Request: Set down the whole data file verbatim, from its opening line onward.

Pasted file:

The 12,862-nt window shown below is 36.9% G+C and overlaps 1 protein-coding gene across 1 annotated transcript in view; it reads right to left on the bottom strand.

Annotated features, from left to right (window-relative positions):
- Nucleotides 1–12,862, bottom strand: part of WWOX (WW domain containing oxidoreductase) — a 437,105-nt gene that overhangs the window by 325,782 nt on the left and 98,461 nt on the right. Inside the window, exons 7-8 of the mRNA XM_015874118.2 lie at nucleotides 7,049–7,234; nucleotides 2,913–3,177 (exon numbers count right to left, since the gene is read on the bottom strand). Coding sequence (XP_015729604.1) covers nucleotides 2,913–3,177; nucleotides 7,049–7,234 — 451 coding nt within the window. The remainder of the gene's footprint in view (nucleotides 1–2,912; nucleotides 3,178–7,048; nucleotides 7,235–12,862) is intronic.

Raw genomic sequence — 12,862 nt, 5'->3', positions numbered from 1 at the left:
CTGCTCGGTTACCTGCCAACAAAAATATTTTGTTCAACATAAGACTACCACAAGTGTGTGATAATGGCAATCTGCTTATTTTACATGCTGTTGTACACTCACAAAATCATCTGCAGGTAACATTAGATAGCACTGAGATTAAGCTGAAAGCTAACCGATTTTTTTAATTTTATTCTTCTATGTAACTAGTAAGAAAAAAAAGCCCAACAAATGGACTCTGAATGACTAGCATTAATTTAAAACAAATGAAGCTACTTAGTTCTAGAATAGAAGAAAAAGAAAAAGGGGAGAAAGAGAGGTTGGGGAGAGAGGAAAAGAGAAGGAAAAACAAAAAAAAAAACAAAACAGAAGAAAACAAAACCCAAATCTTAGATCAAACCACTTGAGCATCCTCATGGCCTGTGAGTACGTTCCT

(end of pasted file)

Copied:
The 12,862-nt window shown below is 36.9% G+C and overlaps 1 protein-coding gene across 1 annotated transcript in view; it reads right to left on the bottom strand.

Annotated features, from left to right (window-relative positions):
- Nucleotides 1–12,862, bottom strand: part of WWOX (WW domain containing oxidoreductase) — a 437,105-nt gene that overhangs the window by 325,782 nt on the left and 98,461 nt on the right. Inside the window, exons 7-8 of the mRNA XM_015874118.2 lie at nucleotides 7,049–7,234; nucleotides 2,913–3,177 (exon numbers count right to left, since the gene is read on the bottom strand). Coding sequence (XP_015729604.1) covers nucleotides 2,913–3,177; nucleotides 7,049–7,234 — 451 coding nt within the window. The remainder of the gene's footprint in view (nucleotides 1–2,912; nucleotides 3,178–7,048; nucleotides 7,235–12,862) is intronic.

Raw genomic sequence — 12,862 nt, 5'->3', positions numbered from 1 at the left:
CTGCTCGGTTACCTGCCAACAAAAATATTTTGTTCAACATAAGACTACCACAAGTGTGTGATAATGGCAATCTGCTTATTTTACATGCTGTTGTACACTCACAAAATCATCTGCAGGTAACATTAGATAGCACTGAGATTAAGCTGAAAGCTAACCGATTTTTTTAATTTTATTCTTCTATGTAACTAGTAAGAAAAAAAAGCCCAACAAATGGACTCTGAATGACTAGCATTAATTTAAAACAAATGAAGCTACTTAGTTCTAGAATAGAAGAAAAAGAAAAAGGGGAGAAAGAGAGGTTGGGGAGAGAGGAAAAGAGAAGGAAAAACAAAAAAAAAAACAAAACAGAAGAAAACAAAACCCAAATCTTAGATCAAACCACTTGAGCATCCTCATGGCCTGTGAGTACGTTCCT